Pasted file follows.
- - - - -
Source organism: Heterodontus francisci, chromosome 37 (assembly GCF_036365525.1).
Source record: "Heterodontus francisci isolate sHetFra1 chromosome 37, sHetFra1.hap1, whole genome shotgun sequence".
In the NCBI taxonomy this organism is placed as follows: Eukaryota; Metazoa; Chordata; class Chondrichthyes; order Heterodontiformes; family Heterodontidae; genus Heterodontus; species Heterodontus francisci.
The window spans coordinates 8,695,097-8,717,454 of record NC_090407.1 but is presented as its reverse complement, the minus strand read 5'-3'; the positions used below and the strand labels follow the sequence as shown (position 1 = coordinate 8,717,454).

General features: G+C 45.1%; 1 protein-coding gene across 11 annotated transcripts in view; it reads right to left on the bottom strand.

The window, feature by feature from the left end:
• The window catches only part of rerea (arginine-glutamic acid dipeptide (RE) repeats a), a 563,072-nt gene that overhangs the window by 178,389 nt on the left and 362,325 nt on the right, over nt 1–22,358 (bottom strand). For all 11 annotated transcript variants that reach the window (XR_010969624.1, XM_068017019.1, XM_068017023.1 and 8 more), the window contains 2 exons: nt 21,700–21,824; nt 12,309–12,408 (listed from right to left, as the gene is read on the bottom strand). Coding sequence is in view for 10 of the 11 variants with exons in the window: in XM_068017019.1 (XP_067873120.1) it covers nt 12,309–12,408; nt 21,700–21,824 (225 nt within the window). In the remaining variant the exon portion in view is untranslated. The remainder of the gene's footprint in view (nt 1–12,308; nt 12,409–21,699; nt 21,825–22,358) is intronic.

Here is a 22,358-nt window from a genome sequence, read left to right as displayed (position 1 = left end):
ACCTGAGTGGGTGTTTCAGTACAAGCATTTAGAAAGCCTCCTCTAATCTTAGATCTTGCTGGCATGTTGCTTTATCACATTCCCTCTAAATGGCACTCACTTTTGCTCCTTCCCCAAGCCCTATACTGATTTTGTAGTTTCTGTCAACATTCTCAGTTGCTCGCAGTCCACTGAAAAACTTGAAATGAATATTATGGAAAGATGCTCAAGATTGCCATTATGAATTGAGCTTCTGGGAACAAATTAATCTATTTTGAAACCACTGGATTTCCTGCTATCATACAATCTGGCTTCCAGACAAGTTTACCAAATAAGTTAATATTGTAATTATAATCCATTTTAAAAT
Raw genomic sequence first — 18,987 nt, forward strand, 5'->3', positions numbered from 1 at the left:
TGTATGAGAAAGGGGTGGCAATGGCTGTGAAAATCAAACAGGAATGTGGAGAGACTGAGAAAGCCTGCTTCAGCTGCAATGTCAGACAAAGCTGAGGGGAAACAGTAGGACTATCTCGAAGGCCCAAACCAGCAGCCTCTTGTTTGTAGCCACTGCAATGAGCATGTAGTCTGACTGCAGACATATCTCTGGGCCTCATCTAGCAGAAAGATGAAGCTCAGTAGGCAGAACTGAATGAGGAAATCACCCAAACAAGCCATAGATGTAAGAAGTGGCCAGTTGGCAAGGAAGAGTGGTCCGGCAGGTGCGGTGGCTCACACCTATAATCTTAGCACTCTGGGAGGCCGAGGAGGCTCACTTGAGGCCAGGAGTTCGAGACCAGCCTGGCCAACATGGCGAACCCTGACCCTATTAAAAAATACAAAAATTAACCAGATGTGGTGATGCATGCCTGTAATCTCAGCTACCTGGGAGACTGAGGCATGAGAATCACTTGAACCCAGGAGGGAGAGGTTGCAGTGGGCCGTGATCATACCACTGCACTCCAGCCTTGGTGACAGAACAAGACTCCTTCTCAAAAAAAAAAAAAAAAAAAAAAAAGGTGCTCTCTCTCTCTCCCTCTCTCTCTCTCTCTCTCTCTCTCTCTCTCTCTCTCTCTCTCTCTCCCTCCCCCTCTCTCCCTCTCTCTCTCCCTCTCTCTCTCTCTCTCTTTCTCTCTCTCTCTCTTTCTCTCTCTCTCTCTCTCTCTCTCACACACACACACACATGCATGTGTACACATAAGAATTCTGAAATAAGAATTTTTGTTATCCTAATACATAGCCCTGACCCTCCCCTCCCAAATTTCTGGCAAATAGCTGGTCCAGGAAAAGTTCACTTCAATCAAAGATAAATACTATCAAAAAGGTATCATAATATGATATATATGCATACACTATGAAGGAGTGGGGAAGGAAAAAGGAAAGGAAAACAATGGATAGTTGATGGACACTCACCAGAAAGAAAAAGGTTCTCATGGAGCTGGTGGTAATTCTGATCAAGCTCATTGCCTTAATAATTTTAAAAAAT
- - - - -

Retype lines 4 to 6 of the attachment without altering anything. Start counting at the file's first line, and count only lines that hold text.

The window spans coordinates 8,695,097-8,717,454 of record NC_090407.1 but is presented as its reverse complement, the minus strand read 5'-3'; the positions used below and the strand labels follow the sequence as shown (position 1 = coordinate 8,717,454).

General features: G+C 45.1%; 1 protein-coding gene across 11 annotated transcripts in view; it reads right to left on the bottom strand.

The window, feature by feature from the left end: